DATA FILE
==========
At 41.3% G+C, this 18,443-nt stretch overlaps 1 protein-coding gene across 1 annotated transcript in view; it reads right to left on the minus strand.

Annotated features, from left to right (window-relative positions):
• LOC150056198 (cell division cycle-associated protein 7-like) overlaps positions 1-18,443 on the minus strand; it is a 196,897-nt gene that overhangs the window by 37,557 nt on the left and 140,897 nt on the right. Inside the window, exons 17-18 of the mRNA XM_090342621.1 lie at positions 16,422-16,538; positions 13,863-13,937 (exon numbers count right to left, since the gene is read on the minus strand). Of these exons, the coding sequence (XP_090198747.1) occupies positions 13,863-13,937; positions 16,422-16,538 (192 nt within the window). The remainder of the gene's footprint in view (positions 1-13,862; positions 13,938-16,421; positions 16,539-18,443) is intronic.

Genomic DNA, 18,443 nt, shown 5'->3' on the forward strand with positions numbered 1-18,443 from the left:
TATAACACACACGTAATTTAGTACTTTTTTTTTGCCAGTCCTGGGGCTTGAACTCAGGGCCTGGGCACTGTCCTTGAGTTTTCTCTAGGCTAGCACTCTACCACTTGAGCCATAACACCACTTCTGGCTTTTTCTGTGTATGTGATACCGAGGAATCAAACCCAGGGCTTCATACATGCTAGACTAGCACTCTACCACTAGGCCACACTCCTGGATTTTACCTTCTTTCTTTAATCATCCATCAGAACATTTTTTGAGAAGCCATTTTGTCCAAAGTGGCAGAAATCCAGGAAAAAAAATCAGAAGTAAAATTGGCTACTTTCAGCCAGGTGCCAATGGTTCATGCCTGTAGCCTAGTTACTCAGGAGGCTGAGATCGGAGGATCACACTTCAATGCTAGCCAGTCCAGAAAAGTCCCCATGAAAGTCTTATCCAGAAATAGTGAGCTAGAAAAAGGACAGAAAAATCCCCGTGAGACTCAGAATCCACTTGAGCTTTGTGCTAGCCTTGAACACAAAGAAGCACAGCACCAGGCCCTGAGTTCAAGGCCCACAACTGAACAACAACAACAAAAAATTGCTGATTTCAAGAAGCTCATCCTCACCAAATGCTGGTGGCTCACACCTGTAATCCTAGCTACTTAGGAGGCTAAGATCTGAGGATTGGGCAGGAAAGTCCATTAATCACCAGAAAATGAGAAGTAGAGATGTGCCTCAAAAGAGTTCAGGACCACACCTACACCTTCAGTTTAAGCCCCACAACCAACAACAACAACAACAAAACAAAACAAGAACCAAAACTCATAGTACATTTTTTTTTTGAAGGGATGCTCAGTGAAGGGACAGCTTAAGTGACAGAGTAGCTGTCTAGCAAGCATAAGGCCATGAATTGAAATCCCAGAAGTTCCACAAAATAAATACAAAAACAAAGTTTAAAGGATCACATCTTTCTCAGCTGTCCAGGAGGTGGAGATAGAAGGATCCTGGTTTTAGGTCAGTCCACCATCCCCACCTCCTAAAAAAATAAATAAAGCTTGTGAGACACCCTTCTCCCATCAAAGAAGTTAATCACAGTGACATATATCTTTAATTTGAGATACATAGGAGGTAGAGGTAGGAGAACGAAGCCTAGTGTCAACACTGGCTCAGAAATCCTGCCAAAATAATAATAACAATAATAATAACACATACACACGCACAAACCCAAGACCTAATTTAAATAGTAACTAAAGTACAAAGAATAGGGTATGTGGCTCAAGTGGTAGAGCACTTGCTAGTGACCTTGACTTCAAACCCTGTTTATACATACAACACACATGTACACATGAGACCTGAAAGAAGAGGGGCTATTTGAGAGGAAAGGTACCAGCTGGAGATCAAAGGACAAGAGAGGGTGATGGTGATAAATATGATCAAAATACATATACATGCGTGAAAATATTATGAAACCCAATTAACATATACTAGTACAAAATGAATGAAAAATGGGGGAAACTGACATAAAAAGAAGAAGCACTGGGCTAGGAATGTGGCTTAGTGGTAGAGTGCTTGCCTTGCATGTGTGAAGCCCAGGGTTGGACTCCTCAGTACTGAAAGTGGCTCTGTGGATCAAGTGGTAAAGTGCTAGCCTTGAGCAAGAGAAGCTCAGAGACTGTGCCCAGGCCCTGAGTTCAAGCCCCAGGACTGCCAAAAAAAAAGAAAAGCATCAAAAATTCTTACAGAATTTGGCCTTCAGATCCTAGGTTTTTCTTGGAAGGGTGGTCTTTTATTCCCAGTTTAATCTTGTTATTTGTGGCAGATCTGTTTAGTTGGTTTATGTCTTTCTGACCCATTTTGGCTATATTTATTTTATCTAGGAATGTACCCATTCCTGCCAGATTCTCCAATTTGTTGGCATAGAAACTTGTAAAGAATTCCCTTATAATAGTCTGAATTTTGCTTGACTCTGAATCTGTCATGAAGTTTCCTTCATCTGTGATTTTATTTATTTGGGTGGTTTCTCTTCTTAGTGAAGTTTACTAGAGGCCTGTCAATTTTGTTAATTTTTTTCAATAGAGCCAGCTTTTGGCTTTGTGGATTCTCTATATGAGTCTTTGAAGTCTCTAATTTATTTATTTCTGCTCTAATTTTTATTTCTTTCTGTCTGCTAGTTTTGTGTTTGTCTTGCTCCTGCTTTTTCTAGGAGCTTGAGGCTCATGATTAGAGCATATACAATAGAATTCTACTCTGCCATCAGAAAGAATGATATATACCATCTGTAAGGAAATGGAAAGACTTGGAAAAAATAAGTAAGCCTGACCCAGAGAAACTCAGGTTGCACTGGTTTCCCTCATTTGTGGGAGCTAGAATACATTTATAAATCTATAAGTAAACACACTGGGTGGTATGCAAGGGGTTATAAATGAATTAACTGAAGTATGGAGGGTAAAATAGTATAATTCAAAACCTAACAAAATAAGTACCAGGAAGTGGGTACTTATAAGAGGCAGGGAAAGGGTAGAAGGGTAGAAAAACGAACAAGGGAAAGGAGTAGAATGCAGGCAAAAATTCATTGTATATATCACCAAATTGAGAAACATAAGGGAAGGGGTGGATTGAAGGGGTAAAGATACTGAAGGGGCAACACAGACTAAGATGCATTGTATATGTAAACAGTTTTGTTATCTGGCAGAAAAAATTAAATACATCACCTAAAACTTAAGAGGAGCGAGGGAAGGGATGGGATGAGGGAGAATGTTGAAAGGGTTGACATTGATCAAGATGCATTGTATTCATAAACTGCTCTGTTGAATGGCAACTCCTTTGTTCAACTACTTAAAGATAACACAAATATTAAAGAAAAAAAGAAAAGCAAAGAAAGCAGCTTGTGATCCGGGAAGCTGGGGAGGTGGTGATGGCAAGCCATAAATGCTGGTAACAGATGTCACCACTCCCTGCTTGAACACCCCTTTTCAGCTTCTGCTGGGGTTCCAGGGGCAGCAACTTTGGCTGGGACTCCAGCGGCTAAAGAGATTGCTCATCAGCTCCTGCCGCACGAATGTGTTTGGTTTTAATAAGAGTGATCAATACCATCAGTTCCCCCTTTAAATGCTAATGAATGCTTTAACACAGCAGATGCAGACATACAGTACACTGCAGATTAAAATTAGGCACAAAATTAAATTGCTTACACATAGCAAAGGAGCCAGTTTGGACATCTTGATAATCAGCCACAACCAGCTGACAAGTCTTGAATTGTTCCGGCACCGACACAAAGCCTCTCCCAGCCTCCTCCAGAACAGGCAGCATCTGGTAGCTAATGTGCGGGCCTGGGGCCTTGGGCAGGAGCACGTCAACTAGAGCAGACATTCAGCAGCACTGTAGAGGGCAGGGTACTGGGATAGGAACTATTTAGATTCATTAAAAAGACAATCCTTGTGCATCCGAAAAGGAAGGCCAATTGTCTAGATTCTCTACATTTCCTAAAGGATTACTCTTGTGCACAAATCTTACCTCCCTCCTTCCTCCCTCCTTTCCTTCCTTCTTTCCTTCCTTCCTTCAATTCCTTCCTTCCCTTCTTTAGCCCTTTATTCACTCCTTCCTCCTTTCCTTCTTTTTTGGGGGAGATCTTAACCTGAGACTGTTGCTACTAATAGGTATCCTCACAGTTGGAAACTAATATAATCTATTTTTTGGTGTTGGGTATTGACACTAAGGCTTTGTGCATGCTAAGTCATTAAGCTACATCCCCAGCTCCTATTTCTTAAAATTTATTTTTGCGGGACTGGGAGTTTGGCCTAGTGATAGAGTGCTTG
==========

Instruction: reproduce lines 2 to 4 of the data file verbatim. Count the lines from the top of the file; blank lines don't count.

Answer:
Annotated features, from left to right (window-relative positions):
• LOC150056198 (cell division cycle-associated protein 7-like) overlaps positions 1-18,443 on the minus strand; it is a 196,897-nt gene that overhangs the window by 37,557 nt on the left and 140,897 nt on the right. Inside the window, exons 17-18 of the mRNA XM_090342621.1 lie at positions 16,422-16,538; positions 13,863-13,937 (exon numbers count right to left, since the gene is read on the minus strand). Of these exons, the coding sequence (XP_090198747.1) occupies positions 13,863-13,937; positions 16,422-16,538 (192 nt within the window). The remainder of the gene's footprint in view (positions 1-13,862; positions 13,938-16,421; positions 16,539-18,443) is intronic.

Genomic DNA, 18,443 nt, shown 5'->3' on the forward strand with positions numbered 1-18,443 from the left: